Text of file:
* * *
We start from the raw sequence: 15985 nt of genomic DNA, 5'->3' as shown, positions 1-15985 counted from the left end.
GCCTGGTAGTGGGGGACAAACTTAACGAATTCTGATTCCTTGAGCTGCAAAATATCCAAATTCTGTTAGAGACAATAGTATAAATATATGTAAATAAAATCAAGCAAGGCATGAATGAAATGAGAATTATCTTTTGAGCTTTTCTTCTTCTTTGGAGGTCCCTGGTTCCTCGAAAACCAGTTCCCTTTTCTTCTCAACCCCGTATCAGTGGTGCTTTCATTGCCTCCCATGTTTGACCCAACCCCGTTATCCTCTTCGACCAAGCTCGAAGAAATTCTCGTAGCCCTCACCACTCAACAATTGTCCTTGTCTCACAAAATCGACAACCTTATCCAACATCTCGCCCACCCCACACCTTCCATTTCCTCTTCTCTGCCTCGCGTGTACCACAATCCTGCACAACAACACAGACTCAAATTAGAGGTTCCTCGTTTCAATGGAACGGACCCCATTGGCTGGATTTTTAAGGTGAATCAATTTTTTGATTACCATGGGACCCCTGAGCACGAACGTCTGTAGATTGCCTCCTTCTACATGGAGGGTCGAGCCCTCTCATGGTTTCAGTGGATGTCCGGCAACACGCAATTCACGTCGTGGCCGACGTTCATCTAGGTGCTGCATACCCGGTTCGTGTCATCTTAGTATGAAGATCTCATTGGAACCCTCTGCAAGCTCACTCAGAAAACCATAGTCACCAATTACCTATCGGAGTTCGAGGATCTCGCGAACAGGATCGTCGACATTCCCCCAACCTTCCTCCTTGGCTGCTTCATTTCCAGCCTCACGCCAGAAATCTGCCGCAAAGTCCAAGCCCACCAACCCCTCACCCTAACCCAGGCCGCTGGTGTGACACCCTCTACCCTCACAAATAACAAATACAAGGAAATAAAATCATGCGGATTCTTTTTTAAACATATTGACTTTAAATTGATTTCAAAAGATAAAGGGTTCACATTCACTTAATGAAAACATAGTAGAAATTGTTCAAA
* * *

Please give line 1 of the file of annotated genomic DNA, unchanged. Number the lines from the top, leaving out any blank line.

We start from the raw sequence: 15985 nt of genomic DNA, 5'->3' as shown, positions 1-15985 counted from the left end.